Energise the chain – Harvey Rubin18 February 2016
For vaccination in the developing world – in particular, the ‘last mile’ hurdle of temperature control, something that can be problematic when it comes to carrying out clinical trials in these areas – Harvey Rubin is a man with a plan. He explains how his not-for-profit organisation is harnessing the power of mobile phone towers to help overcome one of the toughest challenges in healthcare.
Since 2010, Harvey Rubin, director of strategic threat analysis and response at the University of Pennsylvania in the US, has worked on a plan to use surplus energy from off-grid mobile phone towers to power pharmaceutical cold chains in isolated parts of the world.
He established Energise the Chain (EtC) to forge public-private initiatives with governments, global health organisations such as the World Health Organization and UNICEF, and mobile operators in order to keep vaccines at stable temperatures until they can be used, a challenge those running clinical trials will be all too familiar with. Just probably not quite like this.
EtC's first mobile operator partner was Econet Wireless in Zimbabwe, Africa, which has been kitting out cell sites in remote parts of the country with sensor-equipped refrigerators.
The tragedy of the earthquake in Haiti inspired Rubin to up his efforts in tackling threats to supply integrity in developing nations. He points out that vaccines must be stored at a temperature between 2 and 8°C, or else they will degrade in terms of their activity and will lose further activity when freezing or thawing.
Deterioration occurs at 8°C and above if vaccines are kept in these conditions for a prolonged period. When sera freeze, microcrystals develop, breaking the bonds of the biological molecules in lipids and proteins. Heat generates too much energy, which also breaks bonds. With such poor tolerance to temperature changes, shipments cannot be left on pallets at the airport. Even if they endure the transfer to a lorry and central storage, each successive segment - on the back of a bicycle or donkey, or the backpack of a healthcare worker who must venture miles to a clinic - puts them at further risk.
So the pressing issue is how to keep vaccines cold. As Rubin says, vaccine-preventable death is an enormous problem. Around 2.5 million children under the age of five die of vaccine-preventable diseases every year; measles alone claims the lives of up to 800,000 children.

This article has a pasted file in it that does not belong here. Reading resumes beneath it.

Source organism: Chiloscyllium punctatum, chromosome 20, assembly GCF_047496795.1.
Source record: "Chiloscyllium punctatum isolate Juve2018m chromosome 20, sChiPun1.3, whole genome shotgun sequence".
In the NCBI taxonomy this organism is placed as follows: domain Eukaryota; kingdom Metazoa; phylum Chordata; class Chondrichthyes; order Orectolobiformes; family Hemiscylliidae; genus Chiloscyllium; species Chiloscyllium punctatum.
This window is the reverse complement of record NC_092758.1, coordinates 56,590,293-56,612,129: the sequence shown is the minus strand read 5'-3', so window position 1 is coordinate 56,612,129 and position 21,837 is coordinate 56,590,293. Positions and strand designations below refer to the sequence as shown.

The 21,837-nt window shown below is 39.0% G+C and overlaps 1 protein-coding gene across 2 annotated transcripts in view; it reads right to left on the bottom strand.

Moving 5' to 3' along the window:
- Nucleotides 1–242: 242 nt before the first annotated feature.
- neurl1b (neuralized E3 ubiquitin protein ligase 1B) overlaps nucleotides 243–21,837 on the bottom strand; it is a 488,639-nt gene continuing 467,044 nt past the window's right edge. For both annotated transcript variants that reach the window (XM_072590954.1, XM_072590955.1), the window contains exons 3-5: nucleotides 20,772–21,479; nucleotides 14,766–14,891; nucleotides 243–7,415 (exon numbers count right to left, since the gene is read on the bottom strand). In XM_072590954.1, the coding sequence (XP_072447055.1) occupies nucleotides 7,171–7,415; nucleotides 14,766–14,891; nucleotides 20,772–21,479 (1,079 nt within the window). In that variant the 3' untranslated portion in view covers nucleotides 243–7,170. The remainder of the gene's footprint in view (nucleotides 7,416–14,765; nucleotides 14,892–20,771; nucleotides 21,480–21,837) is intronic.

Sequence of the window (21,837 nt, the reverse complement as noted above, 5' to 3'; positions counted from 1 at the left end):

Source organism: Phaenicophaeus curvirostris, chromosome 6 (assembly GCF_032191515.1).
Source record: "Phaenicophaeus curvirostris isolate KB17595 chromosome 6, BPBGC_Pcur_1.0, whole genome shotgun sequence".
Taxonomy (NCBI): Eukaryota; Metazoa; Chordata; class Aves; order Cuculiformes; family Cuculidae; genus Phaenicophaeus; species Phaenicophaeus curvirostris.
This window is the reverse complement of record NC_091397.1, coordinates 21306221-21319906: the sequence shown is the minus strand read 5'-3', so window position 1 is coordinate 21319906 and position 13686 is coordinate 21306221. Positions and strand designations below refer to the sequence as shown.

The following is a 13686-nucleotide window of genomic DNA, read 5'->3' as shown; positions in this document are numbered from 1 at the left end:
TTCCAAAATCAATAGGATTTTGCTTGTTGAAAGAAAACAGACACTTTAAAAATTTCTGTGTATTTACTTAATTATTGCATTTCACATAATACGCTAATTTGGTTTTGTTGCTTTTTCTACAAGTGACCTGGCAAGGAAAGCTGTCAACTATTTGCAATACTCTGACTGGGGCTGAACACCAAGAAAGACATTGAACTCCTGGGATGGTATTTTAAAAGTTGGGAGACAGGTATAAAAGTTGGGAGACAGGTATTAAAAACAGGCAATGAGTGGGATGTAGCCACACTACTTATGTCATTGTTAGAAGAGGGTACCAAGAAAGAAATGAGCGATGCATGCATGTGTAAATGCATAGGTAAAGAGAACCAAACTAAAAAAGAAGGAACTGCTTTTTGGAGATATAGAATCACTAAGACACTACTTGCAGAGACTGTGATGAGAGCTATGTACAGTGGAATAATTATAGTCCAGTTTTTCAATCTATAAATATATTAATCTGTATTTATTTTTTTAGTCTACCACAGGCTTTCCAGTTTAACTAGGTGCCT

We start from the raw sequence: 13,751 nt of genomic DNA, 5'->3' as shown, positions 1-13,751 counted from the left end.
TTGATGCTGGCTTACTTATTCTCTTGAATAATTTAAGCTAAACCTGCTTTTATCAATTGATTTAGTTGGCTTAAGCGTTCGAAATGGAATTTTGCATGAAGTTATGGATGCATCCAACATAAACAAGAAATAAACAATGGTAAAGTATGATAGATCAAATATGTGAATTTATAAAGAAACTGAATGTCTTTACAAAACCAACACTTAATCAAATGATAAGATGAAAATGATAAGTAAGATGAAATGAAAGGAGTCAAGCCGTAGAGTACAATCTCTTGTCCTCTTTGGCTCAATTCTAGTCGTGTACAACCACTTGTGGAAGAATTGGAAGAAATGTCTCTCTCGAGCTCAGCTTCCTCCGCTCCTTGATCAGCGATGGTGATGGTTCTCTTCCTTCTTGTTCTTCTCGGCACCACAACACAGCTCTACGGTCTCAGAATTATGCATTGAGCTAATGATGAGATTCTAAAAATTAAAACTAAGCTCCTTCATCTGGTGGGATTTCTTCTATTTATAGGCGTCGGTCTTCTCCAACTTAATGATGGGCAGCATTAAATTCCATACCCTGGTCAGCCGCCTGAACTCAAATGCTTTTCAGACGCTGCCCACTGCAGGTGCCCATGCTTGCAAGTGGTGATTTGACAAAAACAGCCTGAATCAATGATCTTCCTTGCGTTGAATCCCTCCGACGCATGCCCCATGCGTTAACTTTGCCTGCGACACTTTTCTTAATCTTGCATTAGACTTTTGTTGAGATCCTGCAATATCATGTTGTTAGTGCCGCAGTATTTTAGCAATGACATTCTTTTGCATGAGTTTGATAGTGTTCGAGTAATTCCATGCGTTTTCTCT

Polio, rotavirus and other diarrhoeal diseases, tetanus, whooping cough, pneumococcal disease, pertussis - all these diseases can be prevented with vaccines. However, if the product isn't stored at the right temperature, then a child will receive a vaccine believing they are protected when they are not.
The importance of keeping vaccines cold is absolutely paramount. Rubin emphasises that vaccines are not simply about protecting the child from pneumococcal disease or measles, but that the child also then achieves more at school, joining the workforce and becoming productive members of society.
"The overall impact of vaccinating children properly is a multibillion-dollar concern, and brings a huge social and economic benefit," Rubin says.
Rubin's campaign was partly inspired by his close friend, David Morse, who had related fellow actor Sean Penn's struggle to immunise youngsters in Port-au-Prince, Haiti. Rubin recalls a conversation from years earlier with a cloud-computing expert: "He said there were more cellphones than toilets in the world... If you have cellphones, there must be energy nearby, every mile or two. Signals are continuously transferred, tower to tower. Their power is everywhere."
A breakthrough came in May 2010. On stage in Franklin Field for the University of Pennsylvania's 254th commencement, Rubin met Paul Farmer, a founder of Partners in Health, which brings high-quality healthcare to poor nations. Also in attendance was David L Cohen, chairman of Sean Penn's board of trustees.
Mobile phone towers require dependable sources of power. Hence, in developing nations, where electricity is troublesome and blackouts can drag on for several days, telecoms companies supply their own using diesel generators. Operators have a financial incentive to maintain and protect them. They are always anticipating growth so they will commonly produce more energy than they need. Additionally, ministries of health already face huge outlays of around $1 million each year to power their refrigerators using diesel; that's around 12% of the typical annual health budget.
An expensive alternative source of energy would remove a huge burden. It made sense that some of the excess power could be harnessed to run refrigerators for vaccines, but Rubin wasn't yet sure if it was practical. His colleague, Ali Jadbabaie, an electrical engineer and applied mathematician, called an ex-classmate in Iran whose company installs mobile phone towers in remote villages and confirmed that towers have electrical outlets for testing equipment. Plugging in a refrigerator should be possible.